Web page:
MIAMI (AP) — Paul Pierce demanded the ball for the last shot. The Boston Celtics were rewarded.
And the much-anticipated offseason of 2010 is closer than the Miami Heat ever wanted.
Pierce's 21-foot jumper at the buzzer — with injured Heat star Dwyane Wade watching helplessly from the bench, suffering from his second bad cramp in the final minutes — gave the Celtics a 100-98 win over Miami in Game 3 of the teams' Eastern Conference first-round playoff series Friday night.
Boston leads the best-of-seven 3-0, and will go for the sweep Sunday afternoon in Miami.
"That's a shot I hit a number of times in playoffs and regular season," Pierce said after getting mobbed by teammates in an on-court melee. "I told the coaches, 'Give me the ball on the right side.' I got to my sweet spot, made sure there wasn't any time left and drained it."
Easy as that. The Celtics loaded the court with shooters and ran a bunch of cuts, all of which were merely theater.
The moment would belong to Pierce.
"It was just Paul," Celtics coach Doc Rivers said. "He wanted it. All the movement that you saw, it was just false movement."
No team has ever rallied from an 0-3 deficit in a series, and Miami might have even bigger problems than that. Wade hurt his left calf after missing a 3-pointer with 14 seconds left, with replays showing he landed on Celtics guard Ray Allen's foot. Wade — who changed jerseys during the game because he was sweating so much — crumpled to the court and was carried off by reserve center Jamaal Magloire and trainer Jay Sabol, then chugged a cup of Gatorade in case the game went to overtime.
Pierce saw to that.
"Everything moves fast when the clock is winding down," Pierce said.
For the Heat, so is the season.
Pierce finished with 32 points, while Allen added 25 for the Celtics, who got 17 from Rajon Rondo and 16 from Kevin Garnett. Boston has won 14 of the last 15 games against Miami, including all six this season.
Wade finished with 34 points, eight assists and five rebounds for the Heat, who rallied from a nine-point deficit in the fourth quarter to take the lead, then fell victim to Pierce at the end.
"We certainly fought the fight in terms of bringing the appropriate level of intensity to the game," Heat coach Erik Spoelstra said. "That was there. Couldn't ask for much more in terms of effort plays and just bringing the fight."
Boston led 85-76 early in the fourth, seeming to be in full control of the game, and with it the series.
On the ropes, the Celtics poised to land the knockout blow, the Heat found a way to counter.
Beasley scored six of the next eight Miami points to spark the rally, and when Wright hit two foul shots with 3:46 left after Pierce shoved him in the back jostling for a rebound, the Heat were up 92-91.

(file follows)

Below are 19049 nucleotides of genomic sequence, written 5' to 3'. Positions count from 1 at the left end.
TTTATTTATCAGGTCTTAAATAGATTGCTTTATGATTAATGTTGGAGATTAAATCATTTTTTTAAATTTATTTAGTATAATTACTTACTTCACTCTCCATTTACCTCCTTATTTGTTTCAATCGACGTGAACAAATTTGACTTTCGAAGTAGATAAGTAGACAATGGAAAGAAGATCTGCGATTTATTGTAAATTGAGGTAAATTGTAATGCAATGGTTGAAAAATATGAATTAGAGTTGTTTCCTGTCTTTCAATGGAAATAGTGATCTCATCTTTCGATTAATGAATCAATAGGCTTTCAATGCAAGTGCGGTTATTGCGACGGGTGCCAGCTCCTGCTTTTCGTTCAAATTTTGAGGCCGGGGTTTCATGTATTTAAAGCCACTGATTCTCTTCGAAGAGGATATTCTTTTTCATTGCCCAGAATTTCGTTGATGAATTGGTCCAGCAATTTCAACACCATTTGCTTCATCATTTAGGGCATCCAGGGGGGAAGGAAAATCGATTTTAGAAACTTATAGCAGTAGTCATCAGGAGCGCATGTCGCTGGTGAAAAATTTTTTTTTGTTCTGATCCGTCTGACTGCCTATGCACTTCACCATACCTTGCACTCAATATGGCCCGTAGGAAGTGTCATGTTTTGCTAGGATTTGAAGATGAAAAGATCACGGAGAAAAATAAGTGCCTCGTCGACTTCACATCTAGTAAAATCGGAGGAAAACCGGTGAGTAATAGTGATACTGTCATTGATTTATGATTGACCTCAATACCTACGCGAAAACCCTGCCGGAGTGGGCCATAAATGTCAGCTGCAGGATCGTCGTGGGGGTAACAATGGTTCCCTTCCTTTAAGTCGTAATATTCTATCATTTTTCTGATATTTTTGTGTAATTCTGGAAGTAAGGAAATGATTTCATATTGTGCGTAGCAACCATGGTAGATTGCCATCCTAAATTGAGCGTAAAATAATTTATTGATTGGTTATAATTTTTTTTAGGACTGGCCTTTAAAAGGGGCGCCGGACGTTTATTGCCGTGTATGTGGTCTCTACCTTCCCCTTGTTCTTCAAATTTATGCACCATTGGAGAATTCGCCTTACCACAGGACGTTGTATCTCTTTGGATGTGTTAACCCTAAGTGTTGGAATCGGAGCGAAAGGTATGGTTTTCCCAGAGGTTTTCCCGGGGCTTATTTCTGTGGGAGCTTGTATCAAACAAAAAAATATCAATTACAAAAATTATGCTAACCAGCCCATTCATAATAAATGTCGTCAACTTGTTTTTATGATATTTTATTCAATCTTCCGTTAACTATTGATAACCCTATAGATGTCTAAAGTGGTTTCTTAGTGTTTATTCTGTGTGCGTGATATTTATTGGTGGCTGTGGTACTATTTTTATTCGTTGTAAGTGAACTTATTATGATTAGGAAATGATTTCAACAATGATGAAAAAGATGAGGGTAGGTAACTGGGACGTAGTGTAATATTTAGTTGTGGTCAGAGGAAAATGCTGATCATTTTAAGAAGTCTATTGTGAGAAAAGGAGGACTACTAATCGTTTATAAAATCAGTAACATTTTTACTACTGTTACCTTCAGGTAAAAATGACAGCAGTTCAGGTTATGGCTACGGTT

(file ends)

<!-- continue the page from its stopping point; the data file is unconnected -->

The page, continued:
Then the fight really began.
After two ties, Allen swished a 3-pointer off a quick catch-and-shoot with 2:31 left, putting Boston back up 95-94. Pierce made a 3-pointer — he missed a jumper, but Rondo swooped in, got the rebound and kicked the ball back out — to give Boston a three-point lead, only to have Wright answer 13 seconds later with a 3 from near the Celtics' bench.
With that, Wade clenched both fists.
He just couldn't land the big shot when he needed it most.
"It is, obviously, a very tough loss," Spoelstra said.
Just like in Games 1 and 2, when the Celtics used two colossal runs — 34-10 last Saturday, 44-8 on Tuesday — to put the Heat away, this one had some signs early that Boston was going to pull away from Miami quickly.
And there were some residual effects of those games, too, much of which stemmed from the Garnett-Pierce-Quentin Richardson dustup with 40 seconds left in Game 1.
Garnett, who returned from a one-game suspension for elbowing Richardson in that scrum, and Pierce both got booed lustily for much of the game. Plus, when Richardson got his second foul midway through the opening quarter, Pierce walked downcourt with him, about 20 feet to his right, the two longtime adversaries exchanging words the whole way.
Emotions ran high, for certain.
The Heat led 29-24 late in the opening quarter when Wade found Wright for a spectacular, reverse, alley-oop slam that sent the crowd and most of the Miami bench to their feet in simultaneous celebration.
And somehow, it seemed like Boston was the team inspired by the scene.
The Celtics immediately went on a 15-2 run over the next 5 minutes, as the Heat managed to go 1 of 6 from the field in that stretch with five turnovers — which Boston turned into eight points. It all meant the Celtics led 39-31 midway through the second quarter, surely prompting a sense of "Here we go again" from the Heat faithful.
Even without Wade scoring in the second quarter — he was 0 for 3 — the Heat had enough to close the half on a 18-9 spurt, taking a 49-48 lead, thanks in part to silly play by Rondo. He cost Boston a basket late in the half when, after flipping the ball to Allen on what was a 2-on-0 break, stopped to hipcheck Wade and send the Heat guard flying. It was Rondo's third foul, and Allen's dunk came off the board.
The third quarter was mostly back and forth, until the final moments.
That's when Boston took control with an 11-2 spurt. Pierce hit a 25-footer with 1.7 seconds left in the period and the Celtics matched their largest lead, 80-72 entering the fourth.
"We've just got to go out there Sunday and give them another fight," Wright said. "That was definitely a backbreaker, right there."
NOTES: Jermaine O'Neal was 1 of 7, making him 5 of 31 in the series. ... NBA commissioner David Stern was in attendance, part of his postseason tour around the league. ... Celebrities at the game included tennis star Serena Williams, Louisville coach Rick Pitino and NBA veteran James Posey — who won championships with the Heat in 2006 and Celtics in 2008. NFL rushing champion Chris Johnson of the Tennessee Titans said on Twitter he had tickets so close to the court the "ball rolling by my feet."